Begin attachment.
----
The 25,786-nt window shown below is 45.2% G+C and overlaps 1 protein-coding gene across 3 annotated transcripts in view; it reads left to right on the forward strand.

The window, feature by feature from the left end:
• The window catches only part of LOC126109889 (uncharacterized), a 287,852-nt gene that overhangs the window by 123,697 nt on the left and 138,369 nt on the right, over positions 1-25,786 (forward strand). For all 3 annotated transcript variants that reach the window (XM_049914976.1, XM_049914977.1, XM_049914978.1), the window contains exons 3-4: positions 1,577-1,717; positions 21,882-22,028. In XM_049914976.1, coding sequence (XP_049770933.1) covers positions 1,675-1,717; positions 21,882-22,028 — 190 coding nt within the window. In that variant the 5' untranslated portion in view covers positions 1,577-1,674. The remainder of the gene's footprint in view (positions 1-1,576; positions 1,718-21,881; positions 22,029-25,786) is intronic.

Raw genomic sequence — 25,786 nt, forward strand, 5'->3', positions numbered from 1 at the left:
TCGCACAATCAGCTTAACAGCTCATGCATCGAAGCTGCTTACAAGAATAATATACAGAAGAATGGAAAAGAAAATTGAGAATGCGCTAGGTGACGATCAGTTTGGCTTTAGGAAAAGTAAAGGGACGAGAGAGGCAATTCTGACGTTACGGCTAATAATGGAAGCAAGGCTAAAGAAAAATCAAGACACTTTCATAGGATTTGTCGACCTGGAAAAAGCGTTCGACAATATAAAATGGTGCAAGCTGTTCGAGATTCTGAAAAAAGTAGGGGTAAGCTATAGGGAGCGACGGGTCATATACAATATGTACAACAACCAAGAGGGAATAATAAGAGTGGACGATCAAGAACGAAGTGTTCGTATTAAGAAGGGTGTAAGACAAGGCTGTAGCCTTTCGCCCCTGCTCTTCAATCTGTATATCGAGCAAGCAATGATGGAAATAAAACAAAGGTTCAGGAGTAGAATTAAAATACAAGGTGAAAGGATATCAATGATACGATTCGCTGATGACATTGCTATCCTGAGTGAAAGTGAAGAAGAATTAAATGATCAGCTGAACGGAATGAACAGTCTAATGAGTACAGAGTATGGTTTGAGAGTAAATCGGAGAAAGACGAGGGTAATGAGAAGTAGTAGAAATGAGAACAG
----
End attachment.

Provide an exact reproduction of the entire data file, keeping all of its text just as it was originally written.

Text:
The 25,786-nt window shown below is 45.2% G+C and overlaps 1 protein-coding gene across 3 annotated transcripts in view; it reads left to right on the forward strand.

The window, feature by feature from the left end:
• The window catches only part of LOC126109889 (uncharacterized), a 287,852-nt gene that overhangs the window by 123,697 nt on the left and 138,369 nt on the right, over positions 1-25,786 (forward strand). For all 3 annotated transcript variants that reach the window (XM_049914976.1, XM_049914977.1, XM_049914978.1), the window contains exons 3-4: positions 1,577-1,717; positions 21,882-22,028. In XM_049914976.1, coding sequence (XP_049770933.1) covers positions 1,675-1,717; positions 21,882-22,028 — 190 coding nt within the window. In that variant the 5' untranslated portion in view covers positions 1,577-1,674. The remainder of the gene's footprint in view (positions 1-1,576; positions 1,718-21,881; positions 22,029-25,786) is intronic.

Raw genomic sequence — 25,786 nt, forward strand, 5'->3', positions numbered from 1 at the left:
TCGCACAATCAGCTTAACAGCTCATGCATCGAAGCTGCTTACAAGAATAATATACAGAAGAATGGAAAAGAAAATTGAGAATGCGCTAGGTGACGATCAGTTTGGCTTTAGGAAAAGTAAAGGGACGAGAGAGGCAATTCTGACGTTACGGCTAATAATGGAAGCAAGGCTAAAGAAAAATCAAGACACTTTCATAGGATTTGTCGACCTGGAAAAAGCGTTCGACAATATAAAATGGTGCAAGCTGTTCGAGATTCTGAAAAAAGTAGGGGTAAGCTATAGGGAGCGACGGGTCATATACAATATGTACAACAACCAAGAGGGAATAATAAGAGTGGACGATCAAGAACGAAGTGTTCGTATTAAGAAGGGTGTAAGACAAGGCTGTAGCCTTTCGCCCCTGCTCTTCAATCTGTATATCGAGCAAGCAATGATGGAAATAAAACAAAGGTTCAGGAGTAGAATTAAAATACAAGGTGAAAGGATATCAATGATACGATTCGCTGATGACATTGCTATCCTGAGTGAAAGTGAAGAAGAATTAAATGATCAGCTGAACGGAATGAACAGTCTAATGAGTACAGAGTATGGTTTGAGAGTAAATCGGAGAAAGACGAGGGTAATGAGAAGTAGTAGAAATGAGAACAG